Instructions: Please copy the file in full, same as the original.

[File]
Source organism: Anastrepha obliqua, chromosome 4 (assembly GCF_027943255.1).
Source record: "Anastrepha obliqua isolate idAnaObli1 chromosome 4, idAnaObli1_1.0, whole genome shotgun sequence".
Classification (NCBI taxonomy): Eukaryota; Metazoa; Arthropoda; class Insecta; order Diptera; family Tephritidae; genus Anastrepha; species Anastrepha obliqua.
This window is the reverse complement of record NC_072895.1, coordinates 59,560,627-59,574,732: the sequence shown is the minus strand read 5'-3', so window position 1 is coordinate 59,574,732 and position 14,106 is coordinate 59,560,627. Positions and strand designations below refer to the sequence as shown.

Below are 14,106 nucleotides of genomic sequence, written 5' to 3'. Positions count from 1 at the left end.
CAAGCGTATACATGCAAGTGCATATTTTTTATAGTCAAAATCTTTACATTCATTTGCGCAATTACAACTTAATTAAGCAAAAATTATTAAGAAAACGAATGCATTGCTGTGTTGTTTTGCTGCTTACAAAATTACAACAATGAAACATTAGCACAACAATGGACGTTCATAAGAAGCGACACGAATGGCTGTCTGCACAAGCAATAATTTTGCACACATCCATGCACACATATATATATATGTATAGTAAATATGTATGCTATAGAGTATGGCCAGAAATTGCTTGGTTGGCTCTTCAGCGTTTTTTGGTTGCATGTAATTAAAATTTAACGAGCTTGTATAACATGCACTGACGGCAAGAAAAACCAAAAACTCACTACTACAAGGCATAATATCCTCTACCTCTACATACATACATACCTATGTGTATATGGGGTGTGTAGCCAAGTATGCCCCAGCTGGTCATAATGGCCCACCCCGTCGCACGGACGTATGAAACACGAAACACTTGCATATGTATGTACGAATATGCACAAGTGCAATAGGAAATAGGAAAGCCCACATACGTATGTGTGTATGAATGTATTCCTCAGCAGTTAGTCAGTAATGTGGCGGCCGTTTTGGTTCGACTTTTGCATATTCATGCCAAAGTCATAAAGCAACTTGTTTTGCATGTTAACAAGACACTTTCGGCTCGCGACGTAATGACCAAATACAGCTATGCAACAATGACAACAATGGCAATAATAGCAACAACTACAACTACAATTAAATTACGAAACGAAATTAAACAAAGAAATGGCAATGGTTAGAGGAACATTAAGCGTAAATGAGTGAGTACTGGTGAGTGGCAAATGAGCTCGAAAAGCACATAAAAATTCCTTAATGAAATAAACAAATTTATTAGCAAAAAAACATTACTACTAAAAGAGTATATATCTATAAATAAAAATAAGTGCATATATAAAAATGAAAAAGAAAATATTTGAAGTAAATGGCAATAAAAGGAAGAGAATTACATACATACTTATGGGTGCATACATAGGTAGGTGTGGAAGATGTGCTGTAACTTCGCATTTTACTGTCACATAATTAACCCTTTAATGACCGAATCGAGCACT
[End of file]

Source organism: Anastrepha obliqua, chromosome 4 (assembly GCF_027943255.1).
Source record: "Anastrepha obliqua isolate idAnaObli1 chromosome 4, idAnaObli1_1.0, whole genome shotgun sequence".
Classification (NCBI taxonomy): Eukaryota; Metazoa; Arthropoda; class Insecta; order Diptera; family Tephritidae; genus Anastrepha; species Anastrepha obliqua.
This window is the reverse complement of record NC_072895.1, coordinates 59,560,627-59,574,732: the sequence shown is the minus strand read 5'-3', so window position 1 is coordinate 59,574,732 and position 14,106 is coordinate 59,560,627. Positions and strand designations below refer to the sequence as shown.

Below are 14,106 nucleotides of genomic sequence, written 5' to 3'. Positions count from 1 at the left end.
CAAGCGTATACATGCAAGTGCATATTTTTTATAGTCAAAATCTTTACATTCATTTGCGCAATTACAACTTAATTAAGCAAAAATTATTAAGAAAACGAATGCATTGCTGTGTTGTTTTGCTGCTTACAAAATTACAACAATGAAACATTAGCACAACAATGGACGTTCATAAGAAGCGACACGAATGGCTGTCTGCACAAGCAATAATTTTGCACACATCCATGCACACATATATATATATGTATAGTAAATATGTATGCTATAGAGTATGGCCAGAAATTGCTTGGTTGGCTCTTCAGCGTTTTTTGGTTGCATGTAATTAAAATTTAACGAGCTTGTATAACATGCACTGACGGCAAGAAAAACCAAAAACTCACTACTACAAGGCATAATATCCTCTACCTCTACATACATACATACCTATGTGTATATGGGGTGTGTAGCCAAGTATGCCCCAGCTGGTCATAATGGCCCACCCCGTCGCACGGACGTATGAAACACGAAACACTTGCATATGTATGTACGAATATGCACAAGTGCAATAGGAAATAGGAAAGCCCACATACGTATGTGTGTATGAATGTATTCCTCAGCAGTTAGTCAGTAATGTGGCGGCCGTTTTGGTTCGACTTTTGCATATTCATGCCAAAGTCATAAAGCAACTTGTTTTGCATGTTAACAAGACACTTTCGGCTCGCGACGTAATGACCAAATACAGCTATGCAACAATGACAACAATGGCAATAATAGCAACAACTACAACTACAATTAAATTACGAAACGAAATTAAACAAAGAAATGGCAATGGTTAGAGGAACATTAAGCGTAAATGAGTGAGTACTGGTGAGTGGCAAATGAGCTCGAAAAGCACATAAAAATTCCTTAATGAAATAAACAAATTTATTAGCAAAAAAACATTACTACTAAAAGAGTATATATCTATAAATAAAAATAAGTGCATATATAAAAATGAAAAAGAAAATATTTGAAGTAAATGGCAATAAAAGGAAGAGAATTACATACATACTTATGGGTGCATACATAGGTAGGTGTGGAAGATGTGCTGTAACTTCGCATTTTACTGTCACATAATTAACCCTTTAATGACCGAATCGAGCACT